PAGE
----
WASHINGTON - A tentative deal has been reached between agriculture workers and growers, a key senator said Tuesday, smoothing the way for a landmark immigration bill to be released within a week.
Sen. Dianne Feinstein, D-Calif., who's taken the lead on negotiating a resolution to the agriculture issue, didn't provide details and said growers had yet to sign off on the agreement. The farmworkers union has been at odds with the agriculture industry over worker wages and how many visas should be offered in a new program to bring agriculture workers to the U.S.
But Feinstein said she's hoping for resolution in the next day or two.
"There's a tentative agreement on a number of things, and we're waiting to see if it can get wrapped up," Feinstein said. "I'm very hopeful."
The development comes as a bipartisan group of senators hurries to finish legislation aimed at securing the border and putting 11 million immigrants here illegally on a path to citizenship, while also allowing tens of thousands of high- and low-skilled foreign workers into the U.S. on new visa programs. The agriculture dispute was the most prominent of a handful of unresolved issues. There's also still some debate over plans to boost visas for high-tech workers.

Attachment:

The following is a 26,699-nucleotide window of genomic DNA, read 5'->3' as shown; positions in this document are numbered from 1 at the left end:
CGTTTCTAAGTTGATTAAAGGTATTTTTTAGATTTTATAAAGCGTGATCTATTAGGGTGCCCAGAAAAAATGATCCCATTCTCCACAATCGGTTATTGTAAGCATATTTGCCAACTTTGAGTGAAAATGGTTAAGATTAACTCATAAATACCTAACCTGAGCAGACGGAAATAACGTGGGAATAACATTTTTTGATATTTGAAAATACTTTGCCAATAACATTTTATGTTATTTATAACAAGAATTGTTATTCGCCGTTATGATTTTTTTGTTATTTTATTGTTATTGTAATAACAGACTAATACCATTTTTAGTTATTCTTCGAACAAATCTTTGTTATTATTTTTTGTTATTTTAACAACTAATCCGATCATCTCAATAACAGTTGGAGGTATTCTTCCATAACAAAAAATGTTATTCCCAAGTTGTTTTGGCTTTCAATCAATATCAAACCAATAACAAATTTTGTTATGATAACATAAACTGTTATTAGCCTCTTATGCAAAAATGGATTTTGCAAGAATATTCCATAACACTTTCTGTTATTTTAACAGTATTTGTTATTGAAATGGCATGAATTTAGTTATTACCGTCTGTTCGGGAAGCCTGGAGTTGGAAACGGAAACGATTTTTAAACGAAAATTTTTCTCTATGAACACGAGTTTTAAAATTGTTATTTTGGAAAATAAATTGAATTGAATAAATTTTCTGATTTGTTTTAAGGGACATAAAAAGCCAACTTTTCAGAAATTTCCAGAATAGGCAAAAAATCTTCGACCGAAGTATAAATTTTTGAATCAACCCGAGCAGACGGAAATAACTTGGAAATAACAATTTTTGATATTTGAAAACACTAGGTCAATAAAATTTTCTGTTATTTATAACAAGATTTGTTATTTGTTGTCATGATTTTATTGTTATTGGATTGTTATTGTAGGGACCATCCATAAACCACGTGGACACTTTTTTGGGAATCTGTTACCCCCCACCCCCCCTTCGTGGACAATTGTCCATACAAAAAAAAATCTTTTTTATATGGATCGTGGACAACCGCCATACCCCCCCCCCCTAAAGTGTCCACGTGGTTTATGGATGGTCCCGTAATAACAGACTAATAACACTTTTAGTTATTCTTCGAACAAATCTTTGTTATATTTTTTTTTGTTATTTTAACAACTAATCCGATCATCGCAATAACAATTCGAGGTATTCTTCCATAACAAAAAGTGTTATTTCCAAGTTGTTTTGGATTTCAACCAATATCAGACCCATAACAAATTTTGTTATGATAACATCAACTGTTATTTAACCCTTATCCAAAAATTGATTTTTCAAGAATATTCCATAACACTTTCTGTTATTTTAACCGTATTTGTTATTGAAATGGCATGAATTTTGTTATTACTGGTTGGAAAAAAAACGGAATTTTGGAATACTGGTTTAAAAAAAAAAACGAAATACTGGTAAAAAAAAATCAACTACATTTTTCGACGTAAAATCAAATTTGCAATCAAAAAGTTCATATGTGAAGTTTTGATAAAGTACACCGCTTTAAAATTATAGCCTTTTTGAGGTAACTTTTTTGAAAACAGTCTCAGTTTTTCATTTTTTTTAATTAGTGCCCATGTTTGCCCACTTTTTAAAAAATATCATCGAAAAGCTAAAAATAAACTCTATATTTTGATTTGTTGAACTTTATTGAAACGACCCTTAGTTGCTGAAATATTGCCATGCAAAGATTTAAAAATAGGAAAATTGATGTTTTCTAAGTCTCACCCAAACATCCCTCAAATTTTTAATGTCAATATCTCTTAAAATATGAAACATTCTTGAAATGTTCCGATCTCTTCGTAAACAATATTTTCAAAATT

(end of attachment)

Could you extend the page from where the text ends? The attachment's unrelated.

The group of four Republican and four Democratic senators has been hoping to release the landmark immigration bill this week, possibly as early as Thursday. Sen. John McCain, R-Ariz., a leader of the group, said Tuesday that this week remains the goal. But it also looked possible it could slip into next week.
Senators in the immigration group met Tuesday with Senate Judiciary Chairman Patrick Leahy, D-Vt., who agreed to hold a hearing April 17 on the legislation, Senate aides said.
That's something Sen. Marco Rubio, R-Fla., has been calling for in response to pressure from conservatives who argue the bill is being pushed too fast without enough time for debate. Given Judiciary Committee procedures that allow Republicans to push for extra time to review legislation, the committee could begin to vote on and amend the bill the week of May 6, an aide said.
At least 50 percent and as much as 70 percent or 80 percent of the nation's approximately 2 million farm workers are here illegally, according to labor and industry estimates. Growers say they need a better way to hire legally, and advocates say workers can be exploited and need better protections and a way to earn permanent residence.